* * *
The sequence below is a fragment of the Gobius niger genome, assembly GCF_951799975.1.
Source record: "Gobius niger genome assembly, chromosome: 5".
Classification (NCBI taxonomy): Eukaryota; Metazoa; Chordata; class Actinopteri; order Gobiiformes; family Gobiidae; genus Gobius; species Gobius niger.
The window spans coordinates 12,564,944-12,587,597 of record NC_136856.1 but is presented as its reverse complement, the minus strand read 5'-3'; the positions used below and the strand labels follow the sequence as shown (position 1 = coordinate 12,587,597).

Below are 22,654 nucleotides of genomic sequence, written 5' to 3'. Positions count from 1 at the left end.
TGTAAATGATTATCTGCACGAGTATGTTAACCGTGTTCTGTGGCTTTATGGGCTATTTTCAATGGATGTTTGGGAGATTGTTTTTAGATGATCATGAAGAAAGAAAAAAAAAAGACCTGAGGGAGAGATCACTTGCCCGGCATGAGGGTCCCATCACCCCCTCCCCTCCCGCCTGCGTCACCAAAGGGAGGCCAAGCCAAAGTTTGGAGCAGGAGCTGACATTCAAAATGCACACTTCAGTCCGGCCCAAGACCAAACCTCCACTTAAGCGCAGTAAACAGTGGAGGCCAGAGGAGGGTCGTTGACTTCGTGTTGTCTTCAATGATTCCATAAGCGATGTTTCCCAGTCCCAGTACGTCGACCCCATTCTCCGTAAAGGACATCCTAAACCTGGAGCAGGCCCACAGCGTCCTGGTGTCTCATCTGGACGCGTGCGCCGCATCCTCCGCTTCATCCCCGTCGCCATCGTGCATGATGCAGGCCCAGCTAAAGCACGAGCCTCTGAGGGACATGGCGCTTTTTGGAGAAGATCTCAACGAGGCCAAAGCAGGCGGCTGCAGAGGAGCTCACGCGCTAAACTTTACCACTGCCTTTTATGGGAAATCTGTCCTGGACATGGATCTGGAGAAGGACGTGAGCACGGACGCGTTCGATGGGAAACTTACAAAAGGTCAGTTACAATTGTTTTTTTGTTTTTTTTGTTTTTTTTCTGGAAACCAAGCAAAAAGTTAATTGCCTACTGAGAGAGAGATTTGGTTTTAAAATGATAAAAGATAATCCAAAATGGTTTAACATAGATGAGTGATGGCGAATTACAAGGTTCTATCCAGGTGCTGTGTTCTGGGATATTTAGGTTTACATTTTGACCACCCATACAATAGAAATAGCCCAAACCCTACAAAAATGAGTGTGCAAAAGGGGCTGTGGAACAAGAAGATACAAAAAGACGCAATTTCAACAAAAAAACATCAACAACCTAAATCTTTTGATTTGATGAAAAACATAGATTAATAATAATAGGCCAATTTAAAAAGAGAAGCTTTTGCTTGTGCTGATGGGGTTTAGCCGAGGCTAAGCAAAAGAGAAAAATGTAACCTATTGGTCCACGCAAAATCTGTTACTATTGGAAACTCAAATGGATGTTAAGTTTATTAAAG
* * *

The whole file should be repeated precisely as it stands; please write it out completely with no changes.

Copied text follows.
The sequence below is a fragment of the Gobius niger genome, assembly GCF_951799975.1.
Source record: "Gobius niger genome assembly, chromosome: 5".
Classification (NCBI taxonomy): Eukaryota; Metazoa; Chordata; class Actinopteri; order Gobiiformes; family Gobiidae; genus Gobius; species Gobius niger.
The window spans coordinates 12,564,944-12,587,597 of record NC_136856.1 but is presented as its reverse complement, the minus strand read 5'-3'; the positions used below and the strand labels follow the sequence as shown (position 1 = coordinate 12,587,597).

Below are 22,654 nucleotides of genomic sequence, written 5' to 3'. Positions count from 1 at the left end.
TGTAAATGATTATCTGCACGAGTATGTTAACCGTGTTCTGTGGCTTTATGGGCTATTTTCAATGGATGTTTGGGAGATTGTTTTTAGATGATCATGAAGAAAGAAAAAAAAAAGACCTGAGGGAGAGATCACTTGCCCGGCATGAGGGTCCCATCACCCCCTCCCCTCCCGCCTGCGTCACCAAAGGGAGGCCAAGCCAAAGTTTGGAGCAGGAGCTGACATTCAAAATGCACACTTCAGTCCGGCCCAAGACCAAACCTCCACTTAAGCGCAGTAAACAGTGGAGGCCAGAGGAGGGTCGTTGACTTCGTGTTGTCTTCAATGATTCCATAAGCGATGTTTCCCAGTCCCAGTACGTCGACCCCATTCTCCGTAAAGGACATCCTAAACCTGGAGCAGGCCCACAGCGTCCTGGTGTCTCATCTGGACGCGTGCGCCGCATCCTCCGCTTCATCCCCGTCGCCATCGTGCATGATGCAGGCCCAGCTAAAGCACGAGCCTCTGAGGGACATGGCGCTTTTTGGAGAAGATCTCAACGAGGCCAAAGCAGGCGGCTGCAGAGGAGCTCACGCGCTAAACTTTACCACTGCCTTTTATGGGAAATCTGTCCTGGACATGGATCTGGAGAAGGACGTGAGCACGGACGCGTTCGATGGGAAACTTACAAAAGGTCAGTTACAATTGTTTTTTTGTTTTTTTTGTTTTTTTTCTGGAAACCAAGCAAAAAGTTAATTGCCTACTGAGAGAGAGATTTGGTTTTAAAATGATAAAAGATAATCCAAAATGGTTTAACATAGATGAGTGATGGCGAATTACAAGGTTCTATCCAGGTGCTGTGTTCTGGGATATTTAGGTTTACATTTTGACCACCCATACAATAGAAATAGCCCAAACCCTACAAAAATGAGTGTGCAAAAGGGGCTGTGGAACAAGAAGATACAAAAAGACGCAATTTCAACAAAAAAACATCAACAACCTAAATCTTTTGATTTGATGAAAAACATAGATTAATAATAATAGGCCAATTTAAAAAGAGAAGCTTTTGCTTGTGCTGATGGGGTTTAGCCGAGGCTAAGCAAAAGAGAAAAATGTAACCTATTGGTCCACGCAAAATCTGTTACTATTGGAAACTCAAATGGATGTTAAGTTTATTAAAG